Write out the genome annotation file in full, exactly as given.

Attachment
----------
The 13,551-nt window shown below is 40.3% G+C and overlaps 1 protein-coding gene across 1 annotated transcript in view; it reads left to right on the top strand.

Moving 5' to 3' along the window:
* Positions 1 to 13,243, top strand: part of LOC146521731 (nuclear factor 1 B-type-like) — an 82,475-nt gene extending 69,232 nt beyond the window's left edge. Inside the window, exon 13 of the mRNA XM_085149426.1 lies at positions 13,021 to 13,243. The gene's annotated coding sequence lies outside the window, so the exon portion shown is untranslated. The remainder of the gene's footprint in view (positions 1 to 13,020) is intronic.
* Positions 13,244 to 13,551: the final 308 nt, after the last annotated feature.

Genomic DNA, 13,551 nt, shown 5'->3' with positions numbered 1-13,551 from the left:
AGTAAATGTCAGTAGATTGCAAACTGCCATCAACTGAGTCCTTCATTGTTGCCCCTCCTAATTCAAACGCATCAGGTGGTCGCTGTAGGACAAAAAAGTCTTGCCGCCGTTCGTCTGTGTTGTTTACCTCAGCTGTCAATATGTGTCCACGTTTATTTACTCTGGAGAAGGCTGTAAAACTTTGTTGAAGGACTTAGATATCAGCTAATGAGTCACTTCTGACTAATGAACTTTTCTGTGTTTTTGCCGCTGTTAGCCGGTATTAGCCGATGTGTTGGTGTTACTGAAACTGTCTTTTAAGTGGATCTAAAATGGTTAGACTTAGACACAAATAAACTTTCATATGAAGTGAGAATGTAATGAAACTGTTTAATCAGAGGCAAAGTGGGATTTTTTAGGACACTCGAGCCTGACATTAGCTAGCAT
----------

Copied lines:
The 13,551-nt window shown below is 40.3% G+C and overlaps 1 protein-coding gene across 1 annotated transcript in view; it reads left to right on the top strand.

Moving 5' to 3' along the window:
* Positions 1 to 13,243, top strand: part of LOC146521731 (nuclear factor 1 B-type-like) — an 82,475-nt gene extending 69,232 nt beyond the window's left edge. Inside the window, exon 13 of the mRNA XM_085149426.1 lies at positions 13,021 to 13,243. The gene's annotated coding sequence lies outside the window, so the exon portion shown is untranslated. The remainder of the gene's footprint in view (positions 1 to 13,020) is intronic.
* Positions 13,244 to 13,551: the final 308 nt, after the last annotated feature.

Genomic DNA, 13,551 nt, shown 5'->3' with positions numbered 1-13,551 from the left:
AGTAAATGTCAGTAGATTGCAAACTGCCATCAACTGAGTCCTTCATTGTTGCCCCTCCTAATTCAAACGCATCAGGTGGTCGCTGTAGGACAAAAAAGTCTTGCCGCCGTTCGTCTGTGTTGTTTACCTCAGCTGTCAATATGTGTCCACGTTTATTTACTCTGGAGAAGGCTGTAAAACTTTGTTGAAGGACTTAGATATCAGCTAATGAGTCACTTCTGACTAATGAACTTTTCTGTGTTTTTGCCGCTGTTAGCCGGTATTAGCCGATGTGTTGGTGTTACTGAAACTGTCTTTTAAGTGGATCTAAAATGGTTAGACTTAGACACAAATAAACTTTCATATGAAGTGAGAATGTAATGAAACTGTTTAATCAGAGGCAAAGTGGGATTTTTTAGGACACTCGAGCCTGACATTAGCTAGCAT